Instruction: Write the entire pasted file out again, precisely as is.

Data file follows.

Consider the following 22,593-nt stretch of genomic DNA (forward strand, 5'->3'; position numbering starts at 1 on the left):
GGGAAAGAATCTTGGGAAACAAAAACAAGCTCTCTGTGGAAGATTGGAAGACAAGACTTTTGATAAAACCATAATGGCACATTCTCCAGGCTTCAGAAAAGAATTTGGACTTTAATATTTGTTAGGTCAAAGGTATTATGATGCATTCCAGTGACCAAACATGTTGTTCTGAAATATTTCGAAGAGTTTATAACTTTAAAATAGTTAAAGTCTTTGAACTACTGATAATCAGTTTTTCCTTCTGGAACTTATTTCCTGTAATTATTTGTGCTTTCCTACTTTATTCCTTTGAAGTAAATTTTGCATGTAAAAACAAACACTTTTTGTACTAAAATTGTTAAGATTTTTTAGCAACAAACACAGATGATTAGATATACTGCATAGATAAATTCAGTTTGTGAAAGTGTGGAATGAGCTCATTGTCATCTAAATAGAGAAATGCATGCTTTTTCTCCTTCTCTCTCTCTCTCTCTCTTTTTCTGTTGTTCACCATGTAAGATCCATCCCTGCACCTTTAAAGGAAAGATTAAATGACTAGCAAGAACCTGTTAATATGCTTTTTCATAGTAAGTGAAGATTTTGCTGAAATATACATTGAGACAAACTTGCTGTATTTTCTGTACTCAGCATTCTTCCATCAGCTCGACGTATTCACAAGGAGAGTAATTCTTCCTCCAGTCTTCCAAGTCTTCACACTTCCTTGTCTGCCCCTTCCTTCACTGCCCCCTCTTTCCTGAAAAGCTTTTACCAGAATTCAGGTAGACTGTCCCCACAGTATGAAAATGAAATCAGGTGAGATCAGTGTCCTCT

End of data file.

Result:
Consider the following 22,593-nt stretch of genomic DNA (forward strand, 5'->3'; position numbering starts at 1 on the left):
GGGAAAGAATCTTGGGAAACAAAAACAAGCTCTCTGTGGAAGATTGGAAGACAAGACTTTTGATAAAACCATAATGGCACATTCTCCAGGCTTCAGAAAAGAATTTGGACTTTAATATTTGTTAGGTCAAAGGTATTATGATGCATTCCAGTGACCAAACATGTTGTTCTGAAATATTTCGAAGAGTTTATAACTTTAAAATAGTTAAAGTCTTTGAACTACTGATAATCAGTTTTTCCTTCTGGAACTTATTTCCTGTAATTATTTGTGCTTTCCTACTTTATTCCTTTGAAGTAAATTTTGCATGTAAAAACAAACACTTTTTGTACTAAAATTGTTAAGATTTTTTAGCAACAAACACAGATGATTAGATATACTGCATAGATAAATTCAGTTTGTGAAAGTGTGGAATGAGCTCATTGTCATCTAAATAGAGAAATGCATGCTTTTTCTCCTTCTCTCTCTCTCTCTCTCTTTTTCTGTTGTTCACCATGTAAGATCCATCCCTGCACCTTTAAAGGAAAGATTAAATGACTAGCAAGAACCTGTTAATATGCTTTTTCATAGTAAGTGAAGATTTTGCTGAAATATACATTGAGACAAACTTGCTGTATTTTCTGTACTCAGCATTCTTCCATCAGCTCGACGTATTCACAAGGAGAGTAATTCTTCCTCCAGTCTTCCAAGTCTTCACACTTCCTTGTCTGCCCCTTCCTTCACTGCCCCCTCTTTCCTGAAAAGCTTTTACCAGAATTCAGGTAGACTGTCCCCACAGTATGAAAATGAAATCAGGTGAGATCAGTGTCCTCT